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The “Era of Connection” Is Coming, and Design and Creation Will Never Be the Same

In the technology industry, new advancements are often thought to bring along a “revolution” where things will “never be the same.” Technology does tend to stir things up, so it’s not always an overstatement.

The word “revolution” is especially apt today. Now, more than ever, the world is changing. How people design and make things is not just evolving, but being completely disrupted again. We’re on the cusp of a new (and very real) revolution: It’s the “Era of Connection.”

How will people design and make things in the future? It’s helpful to take a look at the past in order to understand the major changes that are on the horizon.

First, there was the “Era of Documentation,” which went from pencil, paper, X-Acto knives, and wood prototypes and models to CAD. For the first time, you could draw something really precisely and accurately, and realistically share it through geometry, diagrams, and text. However, you still had to make decisions about that design through intuition and plain-old judgment calls because even the best drawing is just that—a drawing.

The mid-1990s brought the “Era of Optimization.” The world of making moved from CAD to digital modeling and 3D. Now you are not only documenting design, but also simulating and analyzing how it will be in reality. And those digital models allow you to measure and really improve your designs.

This is where the process stands today, but industries are about to enter the “Era of Connection.” In the second era, you made sure your design worked. In the third era, you will ensure you even have the right design. This is not just about the design of independent, isolated items anymore. Everything is—and will have to be—connected and understood in context. Think “big data” meets “killer digital models,” and you can see where we’re going.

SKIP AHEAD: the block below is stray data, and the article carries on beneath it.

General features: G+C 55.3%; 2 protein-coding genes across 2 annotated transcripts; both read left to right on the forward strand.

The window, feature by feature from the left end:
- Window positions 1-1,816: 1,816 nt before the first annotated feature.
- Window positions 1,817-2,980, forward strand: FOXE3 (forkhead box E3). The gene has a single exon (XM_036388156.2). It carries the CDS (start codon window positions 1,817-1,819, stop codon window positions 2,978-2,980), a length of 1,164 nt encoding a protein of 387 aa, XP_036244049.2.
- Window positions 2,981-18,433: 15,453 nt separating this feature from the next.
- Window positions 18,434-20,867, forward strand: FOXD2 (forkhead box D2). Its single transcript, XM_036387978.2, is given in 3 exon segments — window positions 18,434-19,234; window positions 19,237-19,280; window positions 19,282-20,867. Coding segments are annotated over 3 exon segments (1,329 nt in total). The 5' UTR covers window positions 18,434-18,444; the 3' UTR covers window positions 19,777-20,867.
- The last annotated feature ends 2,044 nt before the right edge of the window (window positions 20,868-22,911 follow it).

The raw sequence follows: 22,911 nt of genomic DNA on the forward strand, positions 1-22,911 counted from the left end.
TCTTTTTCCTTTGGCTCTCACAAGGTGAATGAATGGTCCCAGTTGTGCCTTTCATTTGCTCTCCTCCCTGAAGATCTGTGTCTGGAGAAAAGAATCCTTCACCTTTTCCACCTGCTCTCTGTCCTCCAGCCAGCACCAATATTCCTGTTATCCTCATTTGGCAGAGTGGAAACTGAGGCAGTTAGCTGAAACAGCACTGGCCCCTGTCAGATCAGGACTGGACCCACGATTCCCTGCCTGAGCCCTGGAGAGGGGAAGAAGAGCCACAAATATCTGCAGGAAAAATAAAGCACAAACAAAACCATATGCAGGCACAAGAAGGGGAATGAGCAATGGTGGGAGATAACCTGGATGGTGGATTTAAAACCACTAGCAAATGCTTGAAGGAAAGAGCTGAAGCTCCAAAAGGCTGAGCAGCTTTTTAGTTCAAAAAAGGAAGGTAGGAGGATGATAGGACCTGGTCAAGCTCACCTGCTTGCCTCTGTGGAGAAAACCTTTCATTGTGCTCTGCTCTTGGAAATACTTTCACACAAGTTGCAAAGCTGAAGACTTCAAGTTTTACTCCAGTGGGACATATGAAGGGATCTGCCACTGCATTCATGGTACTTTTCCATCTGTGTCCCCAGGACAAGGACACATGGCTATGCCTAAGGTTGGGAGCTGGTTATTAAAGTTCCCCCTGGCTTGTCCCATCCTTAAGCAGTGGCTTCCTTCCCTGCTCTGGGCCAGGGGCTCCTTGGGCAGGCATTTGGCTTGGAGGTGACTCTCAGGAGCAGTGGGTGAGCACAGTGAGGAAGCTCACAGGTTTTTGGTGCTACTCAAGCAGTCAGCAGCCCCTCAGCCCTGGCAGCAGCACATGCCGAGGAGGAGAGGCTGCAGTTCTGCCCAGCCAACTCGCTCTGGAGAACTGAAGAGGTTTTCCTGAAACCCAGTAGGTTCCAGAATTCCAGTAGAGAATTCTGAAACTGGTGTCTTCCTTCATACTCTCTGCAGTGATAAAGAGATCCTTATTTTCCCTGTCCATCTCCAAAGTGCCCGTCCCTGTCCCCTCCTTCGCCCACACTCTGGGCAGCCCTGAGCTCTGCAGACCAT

The disruption is happening. We must be ready.

Signs of Disruption

So what is happening to foreshadow this new age of design and making? The signposts are strong and telling.

The way you can produce things—intellectually and physically—is changing. Crowdsourcing and vast global, open collaboration is reaching new heights. Attitudes toward IP are shifting, too. With Elon Musk as a prime example, inventors and designers are opening access to patents and IP sharing, helping to drive even further innovation where everyone shares their insights and competes on ideas. How is all of this being fueled? Infinite computing and increasing amounts of computational access from the cloud, social, and mobile technologies provides growing access and empowerment. The winners will be chosen based on who accomplishes the best idea, not who owns it.

For physical production, the possibilities are endless as the democratization of manufacturing processes is already in full swing. 3D printing, robotics, and composite materials (just to name a few) are gaining incredible momentum, from prototyping to part development to full-blown production. There’s a more flexible global supply chain and easier access through distributed digital networks. More of the capital that fuels innovation—money and ideas—is available than ever before through crowdfunding and big data. Investment can happen on a grassroots level—not just waiting for a VC, company, or government decision.